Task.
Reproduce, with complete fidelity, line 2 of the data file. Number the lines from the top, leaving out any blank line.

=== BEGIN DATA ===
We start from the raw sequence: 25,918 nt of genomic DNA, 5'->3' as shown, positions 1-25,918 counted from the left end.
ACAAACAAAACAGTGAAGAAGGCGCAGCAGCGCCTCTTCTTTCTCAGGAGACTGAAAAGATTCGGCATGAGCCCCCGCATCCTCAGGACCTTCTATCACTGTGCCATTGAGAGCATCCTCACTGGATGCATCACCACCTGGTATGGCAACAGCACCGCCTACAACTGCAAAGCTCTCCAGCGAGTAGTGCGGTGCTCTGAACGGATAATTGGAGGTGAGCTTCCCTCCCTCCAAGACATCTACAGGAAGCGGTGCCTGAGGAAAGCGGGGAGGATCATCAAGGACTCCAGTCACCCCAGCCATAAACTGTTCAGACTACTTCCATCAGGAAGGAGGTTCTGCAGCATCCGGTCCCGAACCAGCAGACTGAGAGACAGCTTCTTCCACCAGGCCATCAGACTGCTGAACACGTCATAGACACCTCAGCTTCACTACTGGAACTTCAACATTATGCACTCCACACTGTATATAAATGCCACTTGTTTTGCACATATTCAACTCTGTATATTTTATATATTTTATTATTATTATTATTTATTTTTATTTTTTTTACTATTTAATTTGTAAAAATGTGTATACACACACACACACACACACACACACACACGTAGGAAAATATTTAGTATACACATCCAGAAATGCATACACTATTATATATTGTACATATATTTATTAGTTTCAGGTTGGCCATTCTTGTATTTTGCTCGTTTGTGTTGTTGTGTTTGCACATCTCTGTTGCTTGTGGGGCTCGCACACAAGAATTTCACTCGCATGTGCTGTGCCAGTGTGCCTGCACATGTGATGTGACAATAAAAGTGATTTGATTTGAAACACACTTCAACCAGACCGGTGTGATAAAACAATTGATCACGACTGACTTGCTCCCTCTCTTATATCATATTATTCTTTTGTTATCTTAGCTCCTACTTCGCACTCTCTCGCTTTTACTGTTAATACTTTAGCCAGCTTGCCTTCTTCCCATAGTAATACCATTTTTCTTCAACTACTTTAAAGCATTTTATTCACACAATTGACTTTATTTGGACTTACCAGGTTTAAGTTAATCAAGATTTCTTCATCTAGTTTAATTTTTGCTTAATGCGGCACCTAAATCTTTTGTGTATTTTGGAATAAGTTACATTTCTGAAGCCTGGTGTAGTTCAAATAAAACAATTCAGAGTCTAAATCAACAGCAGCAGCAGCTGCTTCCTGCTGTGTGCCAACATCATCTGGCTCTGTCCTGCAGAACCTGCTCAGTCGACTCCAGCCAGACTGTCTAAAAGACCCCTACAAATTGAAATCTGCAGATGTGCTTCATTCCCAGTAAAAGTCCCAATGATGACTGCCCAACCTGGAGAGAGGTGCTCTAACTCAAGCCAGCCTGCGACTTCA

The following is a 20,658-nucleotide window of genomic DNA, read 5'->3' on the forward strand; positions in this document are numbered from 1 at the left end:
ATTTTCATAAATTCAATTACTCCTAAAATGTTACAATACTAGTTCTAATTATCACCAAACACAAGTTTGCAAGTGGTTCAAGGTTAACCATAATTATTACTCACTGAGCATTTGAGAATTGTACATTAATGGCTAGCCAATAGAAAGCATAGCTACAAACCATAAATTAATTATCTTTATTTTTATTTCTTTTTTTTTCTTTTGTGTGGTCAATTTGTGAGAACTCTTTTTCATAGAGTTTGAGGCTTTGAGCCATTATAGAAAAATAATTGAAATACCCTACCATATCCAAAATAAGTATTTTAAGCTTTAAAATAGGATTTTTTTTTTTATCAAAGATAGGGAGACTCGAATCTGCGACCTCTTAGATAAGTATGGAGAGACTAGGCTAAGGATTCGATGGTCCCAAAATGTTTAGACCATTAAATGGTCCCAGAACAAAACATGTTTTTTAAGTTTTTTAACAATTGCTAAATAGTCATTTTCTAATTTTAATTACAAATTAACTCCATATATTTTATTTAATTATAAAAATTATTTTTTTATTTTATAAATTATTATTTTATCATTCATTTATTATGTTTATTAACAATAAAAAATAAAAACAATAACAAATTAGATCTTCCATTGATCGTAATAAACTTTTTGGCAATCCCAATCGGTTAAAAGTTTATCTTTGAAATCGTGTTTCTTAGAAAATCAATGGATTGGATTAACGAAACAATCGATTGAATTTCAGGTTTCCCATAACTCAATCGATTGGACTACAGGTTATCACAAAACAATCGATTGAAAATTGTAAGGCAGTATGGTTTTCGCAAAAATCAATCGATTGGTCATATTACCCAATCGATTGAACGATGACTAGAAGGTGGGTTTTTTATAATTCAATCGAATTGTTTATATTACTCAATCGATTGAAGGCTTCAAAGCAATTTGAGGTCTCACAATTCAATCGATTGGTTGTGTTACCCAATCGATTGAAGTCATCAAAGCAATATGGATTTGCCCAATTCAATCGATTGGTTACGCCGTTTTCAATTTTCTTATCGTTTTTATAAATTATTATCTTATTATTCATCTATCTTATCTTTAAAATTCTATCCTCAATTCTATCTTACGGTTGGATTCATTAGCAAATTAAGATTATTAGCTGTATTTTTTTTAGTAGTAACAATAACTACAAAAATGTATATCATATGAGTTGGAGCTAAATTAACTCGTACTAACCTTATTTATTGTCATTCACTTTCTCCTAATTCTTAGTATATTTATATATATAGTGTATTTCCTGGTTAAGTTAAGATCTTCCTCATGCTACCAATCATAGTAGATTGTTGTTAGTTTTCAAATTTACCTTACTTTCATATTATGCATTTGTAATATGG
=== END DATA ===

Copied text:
ACAAACAAAACAGTGAAGAAGGCGCAGCAGCGCCTCTTCTTTCTCAGGAGACTGAAAAGATTCGGCATGAGCCCCCGCATCCTCAGGACCTTCTATCACTGTGCCATTGAGAGCATCCTCACTGGATGCATCACCACCTGGTATGGCAACAGCACCGCCTACAACTGCAAAGCTCTCCAGCGAGTAGTGCGGTGCTCTGAACGGATAATTGGAGGTGAGCTTCCCTCCCTCCAAGACATCTACAGGAAGCGGTGCCTGAGGAAAGCGGGGAGGATCATCAAGGACTCCAGTCACCCCAGCCATAAACTGTTCAGACTACTTCCATCAGGAAGGAGGTTCTGCAGCATCCGGTCCCGAACCAGCAGACTGAGAGACAGCTTCTTCCACCAGGCCATCAGACTGCTGAACACGTCATAGACACCTCAGCTTCACTACTGGAACTTCAACATTATGCACTCCACACTGTATATAAATGCCACTTGTTTTGCACATATTCAACTCTGTATATTTTATATATTTTATTATTATTATTATTTATTTTTATTTTTTTTACTATTTAATTTGTAAAAATGTGTATACACACACACACACACACACACACACACACGTAGGAAAATATTTAGTATACACATCCAGAAATGCATACACTATTATATATTGTACATATATTTATTAGTTTCAGGTTGGCCATTCTTGTATTTTGCTCGTTTGTGTTGTTGTGTTTGCACATCTCTGTTGCTTGTGGGGCTCGCACACAAGAATTTCACTCGCATGTGCTGTGCCAGTGTGCCTGCACATGTGATGTGACAATAAAAGTGATTTGATTTGAAACACACTTCAACCAGACCGGTGTGATAAAACAATTGATCACGACTGACTTGCTCCCTCTCTTATATCATATTATTCTTTTGTTATCTTAGCTCCTACTTCGCACTCTCTCGCTTTTACTGTTAATACTTTAGCCAGCTTGCCTTCTTCCCATAGTAATACCATTTTTCTTCAACTACTTTAAAGCATTTTATTCACACAATTGACTTTATTTGGACTTACCAGGTTTAAGTTAATCAAGATTTCTTCATCTAGTTTAATTTTTGCTTAATGCGGCACCTAAATCTTTTGTGTATTTTGGAATAAGTTACATTTCTGAAGCCTGGTGTAGTTCAAATAAAACAATTCAGAGTCTAAATCAACAGCAGCAGCAGCTGCTTCCTGCTGTGTGCCAACATCATCTGGCTCTGTCCTGCAGAACCTGCTCAGTCGACTCCAGCCAGACTGTCTAAAAGACCCCTACAAATTGAAATCTGCAGATGTGCTTCATTCCCAGTAAAAGTCCCAATGATGACTGCCCAACCTGGAGAGAGGTGCTCTAACTCAAGCCAGCCTGCGACTTCA